AG’s COVID-19 enforcement task force targets Shreveport abortion clinic


BATON ROUGE, La. (KTAL/KMSS) – The Louisiana Attorney General’s office has activated a task force to help make sure medically licensed facilities are complying with statewide emergency directives amid the coronavirus pandemic, including abortion clinics in Shreveport and Baton Rouge.

Emergency orders issued March 21 by the Louisiana Department of Health suspended all elective, non-emergency medical procedures and surgeries until further notice.

The activation of the task force comes two weeks after Landry’s office alleged the abortion clinic in Shreveport was operating in violation of the order and called on interim LDH Secretary Stephen Russo to enforce it and shut the clinic down.

“LDH and Interim Secretary Russo have requested our assistance with enforcing their important public health orders, such as those requiring the suspension of elective, non-emergency medical procedures,” said Attorney General Jeff Landry in a statement announcing the task force Thursday.

Landry said the task force was activated “in response to LDH referrals of possible violations, performing fact-finding examinations of several Louisiana facilities,” including and endoscopy center in Shreveport, as well as outpatient abortion clinics in Shreveport and Baton Rouge.

“All instances of non-compliance with these important directives not only put patients and staff at risk, they also divert much needed Personal Protective Equipment away from the brave medical professionals currently treating Louisiana’s coronavirus patients,” added Landry. “My COVID-19 Task Force is ready for action and currently receiving referrals from LDH on possible violations. We are happy to be doing our part to protect the health and safety of all Louisianans by freeing up essential LDH resources and employees that are indispensable on the front-lines of this fight.”

The Center for Reproductive Rights, a legal advocacy organization representing the Shreveport clinic, has said services provided at Hope Medical Group provides are essential.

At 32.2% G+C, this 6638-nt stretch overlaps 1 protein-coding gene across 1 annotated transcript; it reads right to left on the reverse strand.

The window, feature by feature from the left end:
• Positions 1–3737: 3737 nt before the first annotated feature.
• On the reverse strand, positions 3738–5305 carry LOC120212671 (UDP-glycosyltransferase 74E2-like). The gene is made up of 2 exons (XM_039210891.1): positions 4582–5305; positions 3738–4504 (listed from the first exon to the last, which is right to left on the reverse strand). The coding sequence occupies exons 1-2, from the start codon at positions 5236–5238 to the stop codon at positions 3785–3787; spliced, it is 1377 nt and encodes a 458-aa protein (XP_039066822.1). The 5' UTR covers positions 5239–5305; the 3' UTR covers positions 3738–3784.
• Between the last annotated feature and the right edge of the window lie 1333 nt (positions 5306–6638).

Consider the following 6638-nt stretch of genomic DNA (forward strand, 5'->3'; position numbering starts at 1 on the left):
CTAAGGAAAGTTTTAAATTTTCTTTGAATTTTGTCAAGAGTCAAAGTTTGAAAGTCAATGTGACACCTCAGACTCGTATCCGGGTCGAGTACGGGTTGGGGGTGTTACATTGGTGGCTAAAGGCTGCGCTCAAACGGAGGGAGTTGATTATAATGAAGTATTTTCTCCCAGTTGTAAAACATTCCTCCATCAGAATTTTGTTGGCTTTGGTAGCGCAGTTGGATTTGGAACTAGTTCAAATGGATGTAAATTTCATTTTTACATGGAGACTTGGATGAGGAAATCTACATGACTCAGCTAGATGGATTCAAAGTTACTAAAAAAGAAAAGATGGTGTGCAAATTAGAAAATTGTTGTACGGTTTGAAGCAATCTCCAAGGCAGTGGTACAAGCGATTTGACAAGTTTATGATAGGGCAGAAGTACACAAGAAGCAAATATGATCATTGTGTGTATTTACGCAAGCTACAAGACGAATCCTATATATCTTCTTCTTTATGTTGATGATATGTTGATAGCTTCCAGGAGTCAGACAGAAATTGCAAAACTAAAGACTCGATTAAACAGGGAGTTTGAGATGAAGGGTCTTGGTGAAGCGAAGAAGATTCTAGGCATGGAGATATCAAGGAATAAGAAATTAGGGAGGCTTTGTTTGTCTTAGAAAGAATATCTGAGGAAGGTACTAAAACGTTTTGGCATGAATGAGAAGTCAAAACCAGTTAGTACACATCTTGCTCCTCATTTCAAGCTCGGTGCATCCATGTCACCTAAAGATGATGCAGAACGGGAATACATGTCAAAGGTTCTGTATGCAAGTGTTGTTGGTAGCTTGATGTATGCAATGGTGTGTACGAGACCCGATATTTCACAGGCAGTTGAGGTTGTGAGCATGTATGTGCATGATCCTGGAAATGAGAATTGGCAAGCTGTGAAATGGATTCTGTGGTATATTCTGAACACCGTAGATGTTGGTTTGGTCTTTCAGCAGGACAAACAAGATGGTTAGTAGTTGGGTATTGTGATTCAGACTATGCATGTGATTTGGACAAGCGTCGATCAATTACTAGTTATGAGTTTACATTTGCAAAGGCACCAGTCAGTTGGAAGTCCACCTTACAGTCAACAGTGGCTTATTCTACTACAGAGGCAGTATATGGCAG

“Abortion is essential, time-sensitive health care that must remain available during this pandemic–particularly because every pregnancy is unique and may pose significant health risks. Hope Medical Group is seeing patients and complying with all LDH guidance and CDC recommendations,” said Kelly Krause.

The LDH order includes exceptions for medical procedures in order to treat “an emergency medical condition…such that the absence of immediate medical attention could reasonably be expected to result in: (a) Placing the Health of the individual or, with respect to a pregnant woman, the health of the woman or her unborn child) in serious jeopardy…”

Asked during his daily briefing Thursday whether abortions are considered an elective procedure, Gov. John Bel Edwards said it would depend on the conditions under which one was performed. He said the task force, which includes the state’s board of medical examiners along with the Louisiana Department of Health and Attorney General’s office, are working on making those determinations.

“We are trying to ascertain now whether any of these clinics are in violation of the orders that have been issued by the Louisiana Department of Health that stop non-emergency medical procedures in order to try to conserve PPE that could be used in the fight against COVID.”

Shreveport police have investigated complaints that the clinic was violating the governor’s stay at home orders and they say they have found no violations of guidance requiring gatherings to be minimized to ten people or less and allowing for six-foot distancing.

The Hope Medical Group for Women is one of three in the state that provides abortions to women, and it is challenging a state law that requires doctors who perform abortions to have admitting privileges at a nearby hospital. Russo and former Secretary of the State Department of Health and Hospitals Dr. Rebekah Gee are named as defendants in the suit. The Supreme Court heard the case on March 4. Opinions are typically handed down during the months of May and June. It’s not clear yet whether an opinion in the case can still be expected during that time frame due to the coronavirus pandemic.

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